Friday, 15 October 2010

Living, eating, breathing rural Nicaragua

In July 2010 I spent 6 weeks living with 2 different Nicaraguan families in the village of ‘La Naranja de Tiacan’ in the protected area of Miraflor, just north of Esteli.  During this time I was a project manager for Raleigh International working on a community centre building project.  Part of the experience involved living and getting involved with day-to-day life with the community.  This experience was incredible and one I will never forget.  For me, food is a major part of experiencing new cultures and different ways of life and so this post aims to give you a taste of what life is like in rural Nicarauga.

Life is simple and the food reflects this.  Much more of the daily routine is around basic survival tasks such as cooking, cleaning, feeding the children, and then earning a living perhaps from farming or baking and selling your produce.  The first family I lived with had their own land where they grew a few fruit and vegetables and herbs, as well as a large outdoor oven which the mum – Elizabeth, used for baking a variety of goodies which she sold to both her and neighbouring communities and even as far as Esteli.  The second family I lived with had their own large farm for animals, vegetables and fruits.  Both mums took pride in their cooking and were always delighted if you asked for seconds – providing you with a larger portion than the first!

It is incredible the amount of time and effort that goes into preparing food for the family each day.  Each morning my mum would get up at or before dawn (between 5 and 6am) and start the day by preparing enough corn tortillas for the day.  I had a go at making these myself and they certainly make it look easier than it is!  For a family of 2 children and 2 adults the mum used to make at least 60 tortillas each day – ensuring there were plenty for every meal!!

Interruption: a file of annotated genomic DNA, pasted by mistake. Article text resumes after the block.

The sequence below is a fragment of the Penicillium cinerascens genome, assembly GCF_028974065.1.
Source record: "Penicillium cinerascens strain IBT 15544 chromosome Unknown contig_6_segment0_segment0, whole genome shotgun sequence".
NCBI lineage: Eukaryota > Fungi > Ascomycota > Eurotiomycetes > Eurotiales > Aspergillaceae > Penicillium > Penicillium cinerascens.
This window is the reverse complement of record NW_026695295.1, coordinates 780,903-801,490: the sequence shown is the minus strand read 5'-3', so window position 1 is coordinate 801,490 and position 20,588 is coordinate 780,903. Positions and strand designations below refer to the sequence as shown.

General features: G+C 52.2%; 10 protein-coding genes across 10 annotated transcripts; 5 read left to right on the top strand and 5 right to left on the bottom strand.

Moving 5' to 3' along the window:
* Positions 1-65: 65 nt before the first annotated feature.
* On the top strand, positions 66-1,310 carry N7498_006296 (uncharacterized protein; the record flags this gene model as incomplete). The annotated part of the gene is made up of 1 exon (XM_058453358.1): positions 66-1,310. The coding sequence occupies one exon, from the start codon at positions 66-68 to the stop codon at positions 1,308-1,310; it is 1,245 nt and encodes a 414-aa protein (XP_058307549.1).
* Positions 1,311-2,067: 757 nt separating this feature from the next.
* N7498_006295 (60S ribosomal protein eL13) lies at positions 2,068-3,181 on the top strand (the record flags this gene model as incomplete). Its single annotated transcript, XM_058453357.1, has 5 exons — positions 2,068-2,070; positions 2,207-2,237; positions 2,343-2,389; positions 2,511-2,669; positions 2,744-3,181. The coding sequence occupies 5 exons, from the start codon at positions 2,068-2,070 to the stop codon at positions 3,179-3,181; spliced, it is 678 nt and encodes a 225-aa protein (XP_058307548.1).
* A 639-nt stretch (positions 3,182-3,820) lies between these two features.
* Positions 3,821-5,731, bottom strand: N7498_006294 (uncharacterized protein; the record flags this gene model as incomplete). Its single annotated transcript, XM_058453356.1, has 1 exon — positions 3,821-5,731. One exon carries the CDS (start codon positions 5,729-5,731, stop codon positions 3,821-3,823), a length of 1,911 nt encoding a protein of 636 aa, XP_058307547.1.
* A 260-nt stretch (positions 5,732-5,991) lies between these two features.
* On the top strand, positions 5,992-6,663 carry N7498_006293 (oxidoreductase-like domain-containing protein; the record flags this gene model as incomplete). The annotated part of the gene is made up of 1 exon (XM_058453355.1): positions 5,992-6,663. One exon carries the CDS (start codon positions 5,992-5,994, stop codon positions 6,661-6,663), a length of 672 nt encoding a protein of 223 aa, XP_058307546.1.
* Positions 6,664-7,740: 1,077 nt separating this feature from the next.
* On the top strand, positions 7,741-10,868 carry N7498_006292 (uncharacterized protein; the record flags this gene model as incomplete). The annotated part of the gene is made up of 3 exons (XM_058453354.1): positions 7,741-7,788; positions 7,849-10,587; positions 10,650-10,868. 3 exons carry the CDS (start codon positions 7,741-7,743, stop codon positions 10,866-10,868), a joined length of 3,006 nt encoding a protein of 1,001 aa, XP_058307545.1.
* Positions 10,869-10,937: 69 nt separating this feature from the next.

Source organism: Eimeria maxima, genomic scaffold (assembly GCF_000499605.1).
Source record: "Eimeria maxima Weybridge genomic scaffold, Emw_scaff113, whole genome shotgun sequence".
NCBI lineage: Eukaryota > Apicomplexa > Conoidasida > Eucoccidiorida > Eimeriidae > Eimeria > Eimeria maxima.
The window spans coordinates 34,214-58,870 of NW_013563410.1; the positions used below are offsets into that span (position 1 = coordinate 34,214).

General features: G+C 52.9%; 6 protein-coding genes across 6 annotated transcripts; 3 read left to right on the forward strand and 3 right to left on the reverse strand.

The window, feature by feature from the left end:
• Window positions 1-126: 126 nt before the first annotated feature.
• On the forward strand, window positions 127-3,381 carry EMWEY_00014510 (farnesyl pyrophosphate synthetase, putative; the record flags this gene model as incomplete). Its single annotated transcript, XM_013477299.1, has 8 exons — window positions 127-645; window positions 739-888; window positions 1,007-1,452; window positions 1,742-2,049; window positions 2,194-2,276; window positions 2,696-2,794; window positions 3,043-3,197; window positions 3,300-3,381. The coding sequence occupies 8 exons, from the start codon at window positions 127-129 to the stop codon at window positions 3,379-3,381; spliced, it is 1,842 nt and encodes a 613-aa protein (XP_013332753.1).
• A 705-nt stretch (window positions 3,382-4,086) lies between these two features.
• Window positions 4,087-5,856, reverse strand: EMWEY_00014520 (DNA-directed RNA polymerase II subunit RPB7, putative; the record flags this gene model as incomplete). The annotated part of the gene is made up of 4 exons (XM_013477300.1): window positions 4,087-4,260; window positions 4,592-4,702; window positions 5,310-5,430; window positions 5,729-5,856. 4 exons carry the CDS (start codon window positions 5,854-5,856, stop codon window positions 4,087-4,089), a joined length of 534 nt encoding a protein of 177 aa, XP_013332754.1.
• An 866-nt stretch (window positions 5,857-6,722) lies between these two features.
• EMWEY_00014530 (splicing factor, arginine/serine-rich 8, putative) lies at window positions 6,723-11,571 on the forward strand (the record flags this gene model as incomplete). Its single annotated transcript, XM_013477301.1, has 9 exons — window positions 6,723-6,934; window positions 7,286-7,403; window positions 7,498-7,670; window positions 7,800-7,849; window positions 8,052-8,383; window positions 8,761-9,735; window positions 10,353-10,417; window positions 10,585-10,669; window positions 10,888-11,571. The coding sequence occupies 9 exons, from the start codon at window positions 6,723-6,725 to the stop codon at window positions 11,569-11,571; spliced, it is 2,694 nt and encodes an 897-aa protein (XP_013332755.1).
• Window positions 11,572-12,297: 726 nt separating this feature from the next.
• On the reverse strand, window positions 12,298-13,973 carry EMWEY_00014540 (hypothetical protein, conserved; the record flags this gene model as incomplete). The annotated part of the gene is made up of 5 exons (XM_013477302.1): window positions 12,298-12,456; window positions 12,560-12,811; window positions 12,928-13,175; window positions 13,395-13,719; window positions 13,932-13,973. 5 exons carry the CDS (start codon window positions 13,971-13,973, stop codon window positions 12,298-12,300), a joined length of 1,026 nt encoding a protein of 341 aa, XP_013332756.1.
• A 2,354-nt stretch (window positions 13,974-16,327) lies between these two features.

Breakfast was served around 7/7.30 am and you could always guarantee on a healthy chunk of cuajada cheese, and a plate of fresh tortillas, and then perhaps frijoles, arroz, (or gallo pinto) or huevos (eggs) to accompany along with a traditional Nicaraguan coffee – black and SWEET!  I will never forget my mum’s face when I asked for mine ‘sin azucra’ (without sugar), she seemed to think it was the strangest request in the world and after this she assumed that I didn’t like sugar in ANYTHING (i.e. I don’t like cakes?!).  This shows how foreign it is to drink coffee without sugar!

After a hot mornings work at the sight we would be faced with (to our dread admittedly) a boiling hot soup of chicken, ayote, potatoes or yuka and onions.  As nice as the soup was it was not always welcome in the heat of the day!  Other lunches (which we loved) would include gallo pinto, plantain, malanga chips, and if you were lucky avocado or tomato.  Again, without fail a healthy plate of tortillas awaited!

In the evenings, again similar food, perhaps some chicken, or beef if it was a special occasion, papas fritas occasionally.  We would also be given yummy roasted sweet bananas which occasionally we would add a little nutella to (a treat from outside the village!).  In addition we tried the local chocolates - samba, and became a little addicted to these small pieces of heaven!

The main thing I noticed about food in rural Nicaragua was the lack of fresh fruit and vegetables.  The most common vegetable we ate was ayote and chayote.  A handful of times we were lucky to have fresh tomato and avocado however, our mum explained that these were expensive and had to be bought from Esteli or Yali.  However, they love their food, especially the cuajhada cheese!

If you get the chance to visit Nicaragua I would really recommend living with a local family for the opportunity to experience the cuisine and lifestyle, its an unforgettable experience with the chance to meet and make friends with some of the friendliest, warm and most generous people I have ever met.  Click here to view some of the recipes from my time in La Naranja.


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